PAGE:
How to Get Your Kids to Eat Veggies!

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Is dinnertime more of a battlefield at your house than a time to sit and reconnect? Been there, sister-friend! My kids are 7, 5, and 3 and let me tell you, veggies have not always been high on their list of favorite foods. Over the years I have developed a little arsenal of tips that help me get veggies into my kids even when they are in an “I hate all things green, leafy, or healthy” phase. The current recommendations are to consume 5-9 servings of fruits and veggies per day. Fruits are usually easy enough to manage. They are sweet, easy to eat, and every kid has at least one favorite fruit. Those veggies tho…

Here are some ways that I can get veggies, especially those all important dark-leafy greens, into my kids on a daily basis:

 *Teach the Rainbow— Tell your kids WHY it is important to eat their veggies. Tell them that carrots are good for their eyes, spinach will give them muscles like Popeye, kale is like a broom for their insides, and beets are good for their heart! Show them the rainbow and make it a goal to eat one fruit/veggie from each color EVERY day! Create a sticker chart and make it fun!

 *Hide the Veggies— If your child is THE pickiest eater and won’t touch anything remotely green, start with hidden veggies. Smoothies with lots of berries and a big handful of greens turn out purplish and you’ll never taste the greens over the sweetness of the fruits. Cook and purée sweet potatoes, butternut squash, even beets and mix them into pancake batter. Breakfast never tasted so sneaky! Chop veggies super tiny (food processor to the rescue!) before you sauté them for soups and sauces. Shred carrots and zucchini and bake them into breakfast muffins. Get creative and start hiding those veggies!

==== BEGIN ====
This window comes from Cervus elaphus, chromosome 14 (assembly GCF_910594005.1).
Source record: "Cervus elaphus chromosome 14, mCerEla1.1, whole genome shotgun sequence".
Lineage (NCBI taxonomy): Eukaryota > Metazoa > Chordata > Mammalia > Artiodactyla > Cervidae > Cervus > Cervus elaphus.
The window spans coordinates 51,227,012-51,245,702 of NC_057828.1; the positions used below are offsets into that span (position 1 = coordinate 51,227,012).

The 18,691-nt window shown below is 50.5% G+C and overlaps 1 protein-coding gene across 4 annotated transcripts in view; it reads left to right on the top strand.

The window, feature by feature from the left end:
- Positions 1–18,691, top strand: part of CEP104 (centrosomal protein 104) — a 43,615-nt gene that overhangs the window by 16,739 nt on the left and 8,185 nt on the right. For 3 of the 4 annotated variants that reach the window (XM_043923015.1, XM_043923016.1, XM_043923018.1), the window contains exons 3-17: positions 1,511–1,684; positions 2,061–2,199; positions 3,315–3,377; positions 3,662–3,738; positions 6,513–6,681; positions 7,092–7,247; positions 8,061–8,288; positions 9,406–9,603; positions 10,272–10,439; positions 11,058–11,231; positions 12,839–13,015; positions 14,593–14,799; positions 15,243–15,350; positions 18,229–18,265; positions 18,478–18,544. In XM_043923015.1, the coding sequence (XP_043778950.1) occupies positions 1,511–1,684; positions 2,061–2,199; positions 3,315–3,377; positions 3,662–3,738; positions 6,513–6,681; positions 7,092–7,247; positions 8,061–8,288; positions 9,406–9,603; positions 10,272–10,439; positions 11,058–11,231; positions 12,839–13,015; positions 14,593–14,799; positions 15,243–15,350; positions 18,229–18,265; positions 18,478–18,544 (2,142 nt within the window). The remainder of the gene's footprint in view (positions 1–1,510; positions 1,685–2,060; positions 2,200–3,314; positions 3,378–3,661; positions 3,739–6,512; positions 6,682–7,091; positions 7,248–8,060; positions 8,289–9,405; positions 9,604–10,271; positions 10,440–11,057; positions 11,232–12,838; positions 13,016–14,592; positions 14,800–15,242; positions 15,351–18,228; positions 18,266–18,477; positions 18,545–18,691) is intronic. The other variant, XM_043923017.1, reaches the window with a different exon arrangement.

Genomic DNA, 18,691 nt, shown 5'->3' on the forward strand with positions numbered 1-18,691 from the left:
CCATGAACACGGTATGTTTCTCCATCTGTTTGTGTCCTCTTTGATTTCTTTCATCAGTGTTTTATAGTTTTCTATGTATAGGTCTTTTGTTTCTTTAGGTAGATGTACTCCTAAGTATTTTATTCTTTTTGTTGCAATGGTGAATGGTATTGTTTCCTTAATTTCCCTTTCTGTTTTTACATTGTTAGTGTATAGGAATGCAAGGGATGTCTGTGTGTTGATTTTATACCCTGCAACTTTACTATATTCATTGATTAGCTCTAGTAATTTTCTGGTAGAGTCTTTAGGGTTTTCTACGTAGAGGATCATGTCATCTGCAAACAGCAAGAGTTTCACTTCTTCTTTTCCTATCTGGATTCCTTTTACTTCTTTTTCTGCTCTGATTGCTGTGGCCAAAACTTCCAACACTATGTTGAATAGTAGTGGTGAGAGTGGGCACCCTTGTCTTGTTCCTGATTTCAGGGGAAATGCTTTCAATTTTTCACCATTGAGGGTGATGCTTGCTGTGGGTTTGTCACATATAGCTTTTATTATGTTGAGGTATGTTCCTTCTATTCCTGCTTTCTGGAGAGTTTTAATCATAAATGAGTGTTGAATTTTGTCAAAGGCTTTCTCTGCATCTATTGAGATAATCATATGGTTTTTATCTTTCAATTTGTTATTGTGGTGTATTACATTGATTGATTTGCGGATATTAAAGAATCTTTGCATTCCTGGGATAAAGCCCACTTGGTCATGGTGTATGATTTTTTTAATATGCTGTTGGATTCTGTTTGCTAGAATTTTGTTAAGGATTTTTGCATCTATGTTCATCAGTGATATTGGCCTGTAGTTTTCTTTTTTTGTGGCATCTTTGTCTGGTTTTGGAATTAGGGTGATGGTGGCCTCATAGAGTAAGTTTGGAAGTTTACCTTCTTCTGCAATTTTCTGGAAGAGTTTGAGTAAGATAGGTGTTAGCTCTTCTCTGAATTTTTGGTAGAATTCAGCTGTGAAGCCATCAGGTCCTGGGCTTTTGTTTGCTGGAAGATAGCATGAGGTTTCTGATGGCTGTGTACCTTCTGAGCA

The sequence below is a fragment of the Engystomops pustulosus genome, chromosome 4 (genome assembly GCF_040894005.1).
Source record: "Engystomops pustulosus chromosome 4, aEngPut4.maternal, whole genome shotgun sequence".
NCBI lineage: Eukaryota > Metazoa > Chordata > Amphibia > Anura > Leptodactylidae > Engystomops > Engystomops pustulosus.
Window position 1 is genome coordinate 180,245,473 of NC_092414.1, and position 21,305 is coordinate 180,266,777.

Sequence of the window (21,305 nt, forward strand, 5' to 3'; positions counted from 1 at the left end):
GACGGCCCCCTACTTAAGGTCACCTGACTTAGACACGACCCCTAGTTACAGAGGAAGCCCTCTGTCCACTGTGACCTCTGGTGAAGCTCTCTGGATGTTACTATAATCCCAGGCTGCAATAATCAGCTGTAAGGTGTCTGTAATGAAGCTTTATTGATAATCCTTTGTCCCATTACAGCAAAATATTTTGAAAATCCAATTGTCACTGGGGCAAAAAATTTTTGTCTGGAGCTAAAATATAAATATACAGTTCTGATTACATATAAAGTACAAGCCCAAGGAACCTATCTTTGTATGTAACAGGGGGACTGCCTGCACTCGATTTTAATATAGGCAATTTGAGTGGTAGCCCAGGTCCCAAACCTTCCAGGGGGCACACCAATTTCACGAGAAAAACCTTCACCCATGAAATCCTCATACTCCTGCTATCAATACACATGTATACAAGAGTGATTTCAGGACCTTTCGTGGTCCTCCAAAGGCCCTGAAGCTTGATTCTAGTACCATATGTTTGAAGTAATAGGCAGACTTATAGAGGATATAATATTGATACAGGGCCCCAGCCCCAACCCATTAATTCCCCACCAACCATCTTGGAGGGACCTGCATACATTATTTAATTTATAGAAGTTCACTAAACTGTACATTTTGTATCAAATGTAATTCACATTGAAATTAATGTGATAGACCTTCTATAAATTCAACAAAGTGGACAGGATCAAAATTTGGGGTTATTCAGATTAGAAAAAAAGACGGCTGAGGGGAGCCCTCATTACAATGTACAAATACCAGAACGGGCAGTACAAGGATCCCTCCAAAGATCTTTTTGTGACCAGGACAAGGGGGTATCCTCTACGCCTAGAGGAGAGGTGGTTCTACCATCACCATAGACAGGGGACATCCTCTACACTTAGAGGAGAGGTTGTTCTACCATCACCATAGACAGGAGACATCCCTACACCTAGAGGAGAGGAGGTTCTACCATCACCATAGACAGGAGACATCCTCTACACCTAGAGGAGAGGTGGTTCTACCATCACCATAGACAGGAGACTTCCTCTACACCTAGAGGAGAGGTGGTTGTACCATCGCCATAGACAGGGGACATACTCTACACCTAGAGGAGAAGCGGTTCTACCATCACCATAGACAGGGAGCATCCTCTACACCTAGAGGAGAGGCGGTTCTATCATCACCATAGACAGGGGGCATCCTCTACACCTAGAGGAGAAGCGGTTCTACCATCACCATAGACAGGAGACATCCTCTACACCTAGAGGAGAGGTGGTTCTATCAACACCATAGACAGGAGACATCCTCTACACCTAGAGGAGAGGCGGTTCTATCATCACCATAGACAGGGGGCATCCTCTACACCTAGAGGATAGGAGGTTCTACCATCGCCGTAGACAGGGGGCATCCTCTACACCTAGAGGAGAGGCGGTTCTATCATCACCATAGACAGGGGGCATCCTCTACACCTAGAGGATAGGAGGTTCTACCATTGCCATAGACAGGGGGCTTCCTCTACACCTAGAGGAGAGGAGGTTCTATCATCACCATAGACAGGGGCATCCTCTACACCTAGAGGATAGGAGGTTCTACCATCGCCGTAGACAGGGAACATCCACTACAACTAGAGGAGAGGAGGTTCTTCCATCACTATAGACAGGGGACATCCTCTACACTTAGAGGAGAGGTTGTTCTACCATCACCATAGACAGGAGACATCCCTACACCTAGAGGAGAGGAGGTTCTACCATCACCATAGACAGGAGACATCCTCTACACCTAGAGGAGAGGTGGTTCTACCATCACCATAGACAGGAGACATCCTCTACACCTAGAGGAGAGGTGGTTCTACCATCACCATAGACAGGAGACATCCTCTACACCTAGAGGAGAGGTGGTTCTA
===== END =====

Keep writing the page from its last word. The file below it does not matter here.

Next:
*Smoothies— Building off the previous point, smoothies are a great, quick, and easy way to get in those greens! Start with some frozen fruits (bananas make it creamy, berries add a great green-hiding color), fresh fruits (mango, pineapple, fresh berries, orange segments, etc), liquid (non-dairy milk, coconut water, or plain water), and a big handful of greens (spinach and romaine are the most mild whereas greens like kale and chard are more robust). Add mix-ins like hemp seeds, chia seeds, nut butters, raw cacao, and blend away! You’ll never know there are greens hiding in there 🙂

*Juices–If you own a juicer, then get juicing! Our favorite green juice is 1 cucumber, 1 bunch dinosaur kale, 2 green apples, and 1 peeled lemon. It’s sweet and tart and very refreshing! I do not recommend most store bought juices because the pasteurization process kills a lot of the nutrients, minerals, and live enzymes (and that’s not counting the companies that add in a bunch of garbage to their “juice”). If you are going to buy a juice, look for a cold-pressed, un-pasteurized juice such as Suja.

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My toothless asparagus-loving baby

 *Serve Veggies–I know what you’re thinking. “My kid isn’t going to touch the broccoli on his plate, so why bother putting it there?” Hear me out. It takes about 21 exposures for a child (or adult!) to accept a new food. If you keep putting vegetables on the dinner table and asking that your child take at least one bite, sooner or later, they might surprise you and eat some!

 *Get Saucy–Give your child some dip to go with their veggies. Guacamole, hummus, cashew cream, and vegan ranch are all great healthy sauces to help hide the strong flavors of vegetables that some kids object to. Find a sauce they like and let them dip to their heart’s content!

 *Get Kids in the Kitchen–Every once in a while, surprise your child by taking them to the store and letting THEM pick the veggies they want to try. Look up a recipe together and have them help in the kitchen where they can. Little ones can wash, dry, mix, and season, while older kids can be given a small knife and help with some of the chopping. The idea is, if they helped make it, they will be more willing to try it!